The researcher studied the growth of Bacteria in space experiments under microgravity conditions have been found to undergo unique physiological responses, ranging from modified cell morphology and growth dynamics to a putative increased tolerance to antibiotics. To further characterize the responses, this study investigated the transcriptomic response of Escherichia coli to both microgravity and antibiotic concentration.
E. coli was grown aboard International Space Station in the presence of increasing concentrations of the antibiotic gentamicin with identical ground controls conducted on Earth. They conclude that the increased antibiotic tolerance in microgravity may be attributed not only to diminished transport processes.
But also to a resultant antibiotic cross-resistance response conferred by an overlapping effect of stress response genes. Among the many risks, astronauts will face as they venture into missions beyond lower Earth orbit are those that arise from microbial responses to spaceflight.
Immune dysfunction associated with spaceflight conditions can potentially increase the susceptibility of crew members to pathogenic bacteria in extended space missions. Spaceflight has been shown to promote biofilm formation in bacteria, which may pose challenges involving biofouling, corrosion, the contamination of water sources, and increased bacterial virulence.
In this study, they investigated the changes in the transcriptome of E. coli cultured on the International Space Station (ISS) when challenged with different concentrations of the antibiotic gentamicin sulfate, compared to controls grown on Earth. The higher tolerance of E. coli in microgravity to gentamicin is most likely due to a combination of two factors:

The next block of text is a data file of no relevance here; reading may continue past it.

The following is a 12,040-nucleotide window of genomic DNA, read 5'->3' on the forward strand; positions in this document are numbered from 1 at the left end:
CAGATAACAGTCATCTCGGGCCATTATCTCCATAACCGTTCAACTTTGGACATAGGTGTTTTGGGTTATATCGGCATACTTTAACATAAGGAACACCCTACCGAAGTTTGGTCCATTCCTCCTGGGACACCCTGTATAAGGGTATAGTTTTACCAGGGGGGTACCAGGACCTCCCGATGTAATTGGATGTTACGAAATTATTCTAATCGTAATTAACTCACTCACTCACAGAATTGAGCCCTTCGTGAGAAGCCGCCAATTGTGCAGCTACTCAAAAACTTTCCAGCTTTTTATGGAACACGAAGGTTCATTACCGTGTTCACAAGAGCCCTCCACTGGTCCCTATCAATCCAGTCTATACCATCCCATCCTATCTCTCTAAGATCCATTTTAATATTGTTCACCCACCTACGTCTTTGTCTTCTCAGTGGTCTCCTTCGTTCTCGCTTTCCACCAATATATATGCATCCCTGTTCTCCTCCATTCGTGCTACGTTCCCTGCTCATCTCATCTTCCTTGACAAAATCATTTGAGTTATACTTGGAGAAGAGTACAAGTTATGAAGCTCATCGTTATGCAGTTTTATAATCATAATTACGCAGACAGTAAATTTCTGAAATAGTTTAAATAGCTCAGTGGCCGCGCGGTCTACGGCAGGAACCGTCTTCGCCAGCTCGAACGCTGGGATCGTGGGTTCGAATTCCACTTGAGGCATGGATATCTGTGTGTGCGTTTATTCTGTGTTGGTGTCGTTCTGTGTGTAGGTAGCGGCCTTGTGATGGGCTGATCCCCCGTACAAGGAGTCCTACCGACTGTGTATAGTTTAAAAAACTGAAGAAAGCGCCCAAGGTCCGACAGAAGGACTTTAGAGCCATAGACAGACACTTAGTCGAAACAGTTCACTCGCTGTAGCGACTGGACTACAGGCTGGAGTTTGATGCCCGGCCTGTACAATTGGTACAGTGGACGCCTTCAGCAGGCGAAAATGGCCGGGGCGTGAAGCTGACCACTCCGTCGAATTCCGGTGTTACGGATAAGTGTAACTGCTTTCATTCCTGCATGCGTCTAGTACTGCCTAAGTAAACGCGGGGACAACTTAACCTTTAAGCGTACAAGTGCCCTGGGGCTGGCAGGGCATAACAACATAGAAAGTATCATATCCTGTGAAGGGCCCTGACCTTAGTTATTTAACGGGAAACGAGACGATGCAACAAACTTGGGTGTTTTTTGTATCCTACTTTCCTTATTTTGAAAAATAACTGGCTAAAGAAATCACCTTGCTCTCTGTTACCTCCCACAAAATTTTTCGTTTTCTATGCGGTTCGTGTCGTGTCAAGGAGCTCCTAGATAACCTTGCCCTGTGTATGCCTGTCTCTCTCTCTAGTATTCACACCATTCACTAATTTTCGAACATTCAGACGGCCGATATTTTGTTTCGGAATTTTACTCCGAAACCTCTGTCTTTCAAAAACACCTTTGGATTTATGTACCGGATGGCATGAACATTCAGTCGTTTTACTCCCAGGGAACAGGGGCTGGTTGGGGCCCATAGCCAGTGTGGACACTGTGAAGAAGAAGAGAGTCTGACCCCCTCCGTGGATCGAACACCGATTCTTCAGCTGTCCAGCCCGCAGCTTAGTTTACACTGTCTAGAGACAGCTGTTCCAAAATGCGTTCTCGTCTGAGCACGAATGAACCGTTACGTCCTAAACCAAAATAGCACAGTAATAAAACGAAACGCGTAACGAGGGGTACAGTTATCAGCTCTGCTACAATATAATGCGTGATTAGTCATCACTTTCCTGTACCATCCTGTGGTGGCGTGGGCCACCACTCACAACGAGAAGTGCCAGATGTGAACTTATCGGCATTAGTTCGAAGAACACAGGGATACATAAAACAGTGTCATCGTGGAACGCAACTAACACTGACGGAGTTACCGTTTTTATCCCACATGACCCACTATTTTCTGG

(1) The lower effective dose of antibiotic reaching the cell due to transport limitations
(2) The cross-resistance conveyed by the cell’s response to the acidic and nutrient-starved local environment in microgravity, a secondary consequence of reduced transport.
Through the analysis of RNAseq data for E. coli challenged by both a microgravity environment and varying concentrations of the antibiotic gentamicin, we note several key observations that contribute to the picture of the bacterial adaptive response to antibiotics and provide new questions going forward in future research.
Further, they identify two toxin-antitoxin system genes, as well as the signaling molecule indole, which likely has a significant role in the adaptation of bacteria in space to the unique combination of stress it is experiencing. More research into exactly how these systems are contributing could help to fill in missing pieces in the understanding of bacterial resistance.
The data and conclusions presented by this study pose a series of questions regarding the complex stress regulator networks in E. coli that can be probed in the future to help discern just how microgravity is affecting bacterial responses to drugs. Additionally, we believe that by building on these findings, they will be able to provide new insights for the design of antibiotics that perform effectively in a variety of different environmental conditions.